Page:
Leland said that it is easier to collect the leaves of the Sibyl than the titles of the works written by Roger Bacon; and though the labour has been somewhat lightened by the publications of Brewer and Charles, referred to below, it is no easy matter even now to form an accurate idea of his actual productions. An enormous number of MSS. are known to exist in British and French libraries, and probably ' Brewer thinks this unknown professor is Richard of Cornwall, but the little we know of Richard is not in harmony with the terms in which he is elsewhere spoken of by Bacon. Erdmann conjectures Thomas Aquinas, which is extremely improbable, as Thomas was unquestionably not the first of his order to study philosophy. Cousin and Charles think that Albertus Magnus is aimed at, and certainly much of what is said applies with peculiar force to him. But some things do not at all cohere with what is otherwise known of Albert. It is worth pointing out that Brewer, in transcribing the passage bearing on this (Op. Ined. p. 327), has the words fratrum pverulus, which in his marginal note he interprets as applying to the Franciscan order. In this case, of course, Albert could not be the person referred to, as he was a Dominican. But Charles, in his transcription, entirely omits the important word fratrum. not all have yet been discovered. Many are transcripts of works or portions of works already published and, therefore, require no notice.2 The works hitherto printed (neglecting reprints) are the following: - (I) Speculum Alchimiae (1541) - translated into English (1597); French, A Poisson (1890); (2) De Mirabili Potestate Artis et Naturae (1542) - English translation (1659); (3) Libellus de Retardandis Senectutis Accidentibus (1590) - translated as the "Cure of Old Age," by Richard Brown (London, 1683); (4) Sanioris Medicinae Magistri D. Rogeri Baconis Anglici de Arte Chymiae Scripta (Frankfort, 1603) - a collection of small tracts containing Excerpta de Libro Avicennae de Anima, Breve Breviarium, Verbum Abbreviatum, 3 Secretum Secretorum, Tractatus Trium Verborum, and Speculum Secretorum; (5) Perspectiva (1614), which is the fifth part of the Opus Majus; (6) Specula Mathematica, which is the fourth part of the same; (7) Opus Majus ad Clementem IV ., edited by S. Jebb (1733) and J. H. Bridges (London, 1897); (8) Opera hactenus Inedita, by J. S. Brewer (1859), containing the Opus Tertium, Opus Minus, Compendium Studii Philosophiae and the De Secretis Operibus Naturae; (9) De Morali Philosophia (Dublin, 1860, see below); (io) The Greek Grammar of R. Bacon and a Fragment of his Hebrew Grammar, edited with introduction and notes by E. S. Nolan and S. A. Hirsch (1902); (11) Metaphysica Fratris Rogeri, edited by R. Steele, with a preface (1905); (12) Opera hactenus inedita, by Robert Steele (1905).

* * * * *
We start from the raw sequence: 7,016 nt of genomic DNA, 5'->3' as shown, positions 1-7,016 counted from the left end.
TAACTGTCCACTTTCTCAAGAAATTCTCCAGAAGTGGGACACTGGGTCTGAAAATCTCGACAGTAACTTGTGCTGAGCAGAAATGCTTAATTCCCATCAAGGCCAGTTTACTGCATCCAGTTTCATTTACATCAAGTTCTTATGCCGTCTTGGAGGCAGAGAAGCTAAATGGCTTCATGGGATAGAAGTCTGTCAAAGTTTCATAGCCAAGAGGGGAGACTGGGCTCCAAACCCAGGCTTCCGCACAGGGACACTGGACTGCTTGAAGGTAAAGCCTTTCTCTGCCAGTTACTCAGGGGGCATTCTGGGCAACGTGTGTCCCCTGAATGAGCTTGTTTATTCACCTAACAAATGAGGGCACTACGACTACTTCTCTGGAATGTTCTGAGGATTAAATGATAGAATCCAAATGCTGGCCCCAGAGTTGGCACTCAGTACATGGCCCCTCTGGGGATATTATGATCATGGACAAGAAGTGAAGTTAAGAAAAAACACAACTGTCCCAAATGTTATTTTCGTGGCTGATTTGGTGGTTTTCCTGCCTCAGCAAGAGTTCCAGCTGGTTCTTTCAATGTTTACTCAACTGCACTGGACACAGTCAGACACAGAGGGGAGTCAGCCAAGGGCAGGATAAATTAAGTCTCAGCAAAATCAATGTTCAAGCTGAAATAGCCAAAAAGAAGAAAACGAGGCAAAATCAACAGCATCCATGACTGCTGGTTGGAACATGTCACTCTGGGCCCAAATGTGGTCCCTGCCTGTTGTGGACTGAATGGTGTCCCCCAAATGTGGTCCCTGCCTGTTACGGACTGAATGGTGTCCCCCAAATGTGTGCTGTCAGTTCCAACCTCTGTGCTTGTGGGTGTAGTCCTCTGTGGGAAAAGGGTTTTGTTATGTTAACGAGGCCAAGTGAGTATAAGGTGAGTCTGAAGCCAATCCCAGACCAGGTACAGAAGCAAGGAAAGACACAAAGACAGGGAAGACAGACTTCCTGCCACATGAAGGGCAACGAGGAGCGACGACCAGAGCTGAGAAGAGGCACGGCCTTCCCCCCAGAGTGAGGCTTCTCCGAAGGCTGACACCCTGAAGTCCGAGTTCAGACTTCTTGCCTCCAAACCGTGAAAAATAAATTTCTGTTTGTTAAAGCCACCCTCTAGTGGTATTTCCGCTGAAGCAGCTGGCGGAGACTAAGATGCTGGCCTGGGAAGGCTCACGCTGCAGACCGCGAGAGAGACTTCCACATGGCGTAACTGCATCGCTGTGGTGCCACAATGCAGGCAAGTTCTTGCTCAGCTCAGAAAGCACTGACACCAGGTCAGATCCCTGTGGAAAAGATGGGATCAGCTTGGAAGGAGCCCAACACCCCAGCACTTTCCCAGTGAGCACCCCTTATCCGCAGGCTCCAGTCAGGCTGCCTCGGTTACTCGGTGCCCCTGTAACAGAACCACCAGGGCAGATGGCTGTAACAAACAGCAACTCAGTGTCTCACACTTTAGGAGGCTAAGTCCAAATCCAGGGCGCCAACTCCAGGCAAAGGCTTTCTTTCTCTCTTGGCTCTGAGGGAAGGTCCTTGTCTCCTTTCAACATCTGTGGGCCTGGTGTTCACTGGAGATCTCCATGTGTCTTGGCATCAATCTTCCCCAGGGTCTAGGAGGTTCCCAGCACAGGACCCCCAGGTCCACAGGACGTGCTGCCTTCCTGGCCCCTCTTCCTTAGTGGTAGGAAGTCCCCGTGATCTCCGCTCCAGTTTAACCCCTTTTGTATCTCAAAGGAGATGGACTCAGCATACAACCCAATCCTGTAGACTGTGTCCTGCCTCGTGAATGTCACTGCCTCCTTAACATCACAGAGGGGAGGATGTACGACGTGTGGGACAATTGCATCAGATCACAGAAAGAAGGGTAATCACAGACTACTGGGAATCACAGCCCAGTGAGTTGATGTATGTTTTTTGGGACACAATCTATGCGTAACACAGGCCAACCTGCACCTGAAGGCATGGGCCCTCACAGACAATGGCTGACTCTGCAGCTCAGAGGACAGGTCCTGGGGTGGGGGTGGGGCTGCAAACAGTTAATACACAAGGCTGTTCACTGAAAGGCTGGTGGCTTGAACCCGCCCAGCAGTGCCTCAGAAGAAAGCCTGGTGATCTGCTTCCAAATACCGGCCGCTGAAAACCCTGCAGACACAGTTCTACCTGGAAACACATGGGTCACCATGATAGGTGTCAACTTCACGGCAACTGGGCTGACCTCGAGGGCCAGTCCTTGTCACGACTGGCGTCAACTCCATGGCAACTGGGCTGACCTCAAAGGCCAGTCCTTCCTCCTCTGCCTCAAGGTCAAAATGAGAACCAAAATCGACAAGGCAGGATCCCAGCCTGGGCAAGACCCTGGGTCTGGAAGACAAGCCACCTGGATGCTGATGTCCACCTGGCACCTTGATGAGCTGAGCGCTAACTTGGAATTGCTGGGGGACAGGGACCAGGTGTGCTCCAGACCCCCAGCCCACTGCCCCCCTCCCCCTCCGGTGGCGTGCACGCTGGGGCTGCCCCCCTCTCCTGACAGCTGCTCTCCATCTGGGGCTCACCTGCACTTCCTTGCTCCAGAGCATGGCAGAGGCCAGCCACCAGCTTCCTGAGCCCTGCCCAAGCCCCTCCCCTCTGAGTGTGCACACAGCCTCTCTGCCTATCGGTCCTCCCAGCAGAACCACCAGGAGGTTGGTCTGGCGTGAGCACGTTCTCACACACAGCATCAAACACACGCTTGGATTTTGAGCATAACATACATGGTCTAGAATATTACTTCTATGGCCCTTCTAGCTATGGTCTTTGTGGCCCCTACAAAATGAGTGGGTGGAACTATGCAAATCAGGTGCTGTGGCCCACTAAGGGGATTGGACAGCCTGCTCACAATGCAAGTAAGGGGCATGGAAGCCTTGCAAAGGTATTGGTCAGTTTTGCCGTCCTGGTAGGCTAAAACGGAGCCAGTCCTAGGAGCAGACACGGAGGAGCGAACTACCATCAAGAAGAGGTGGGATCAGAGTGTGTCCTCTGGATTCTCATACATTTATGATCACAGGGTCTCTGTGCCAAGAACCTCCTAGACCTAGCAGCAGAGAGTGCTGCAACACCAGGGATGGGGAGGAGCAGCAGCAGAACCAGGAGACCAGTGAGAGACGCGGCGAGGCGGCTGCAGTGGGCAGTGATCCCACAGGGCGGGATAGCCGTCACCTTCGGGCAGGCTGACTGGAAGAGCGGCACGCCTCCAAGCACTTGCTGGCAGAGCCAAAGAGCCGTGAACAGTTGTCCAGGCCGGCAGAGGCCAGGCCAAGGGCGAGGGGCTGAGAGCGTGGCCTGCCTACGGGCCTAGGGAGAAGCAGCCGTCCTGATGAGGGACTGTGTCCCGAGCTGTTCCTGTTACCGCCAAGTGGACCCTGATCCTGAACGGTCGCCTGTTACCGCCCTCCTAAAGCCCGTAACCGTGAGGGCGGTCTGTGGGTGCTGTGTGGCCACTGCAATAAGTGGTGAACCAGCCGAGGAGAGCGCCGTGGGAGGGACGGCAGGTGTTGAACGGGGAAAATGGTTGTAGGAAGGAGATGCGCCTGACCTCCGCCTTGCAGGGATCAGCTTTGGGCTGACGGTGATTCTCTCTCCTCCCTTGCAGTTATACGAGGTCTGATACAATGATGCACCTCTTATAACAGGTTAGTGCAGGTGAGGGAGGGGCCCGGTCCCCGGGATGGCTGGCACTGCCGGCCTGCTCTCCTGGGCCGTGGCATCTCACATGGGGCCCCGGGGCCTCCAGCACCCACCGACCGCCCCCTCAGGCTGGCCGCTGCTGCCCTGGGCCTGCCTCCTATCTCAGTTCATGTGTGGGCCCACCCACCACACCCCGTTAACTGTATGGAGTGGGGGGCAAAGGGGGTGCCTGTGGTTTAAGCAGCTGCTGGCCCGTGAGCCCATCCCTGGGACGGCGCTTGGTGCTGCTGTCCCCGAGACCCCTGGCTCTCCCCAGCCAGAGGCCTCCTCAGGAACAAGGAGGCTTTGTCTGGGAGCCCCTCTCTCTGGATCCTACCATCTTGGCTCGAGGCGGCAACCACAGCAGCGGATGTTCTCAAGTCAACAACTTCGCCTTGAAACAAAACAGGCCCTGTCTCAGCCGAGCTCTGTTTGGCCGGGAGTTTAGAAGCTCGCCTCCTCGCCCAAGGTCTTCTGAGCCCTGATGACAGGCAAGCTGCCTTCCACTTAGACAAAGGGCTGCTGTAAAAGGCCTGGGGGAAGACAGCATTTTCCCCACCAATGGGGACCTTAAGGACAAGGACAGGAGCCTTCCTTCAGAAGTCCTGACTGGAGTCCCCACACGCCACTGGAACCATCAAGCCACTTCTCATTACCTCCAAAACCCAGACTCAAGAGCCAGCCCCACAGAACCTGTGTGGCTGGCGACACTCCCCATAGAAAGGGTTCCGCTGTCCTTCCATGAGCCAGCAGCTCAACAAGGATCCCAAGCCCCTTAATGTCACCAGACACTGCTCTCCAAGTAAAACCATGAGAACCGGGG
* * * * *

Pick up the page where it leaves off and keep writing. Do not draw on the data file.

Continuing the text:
How these works stand related to one another can only be determined by internal evidence. The smaller works, chiefly on alchemy, are unimportant, and the dates of their composition cannot be ascertained. It is known that before the Opus Majus Bacon had already written some tracts, among which an unpublished work, Computus Naturalium, on chronology, belongs probably to the year 1263; while, if the dedication of the De Secretis Operibus be authentic, that short treatise must have been composed before 1249.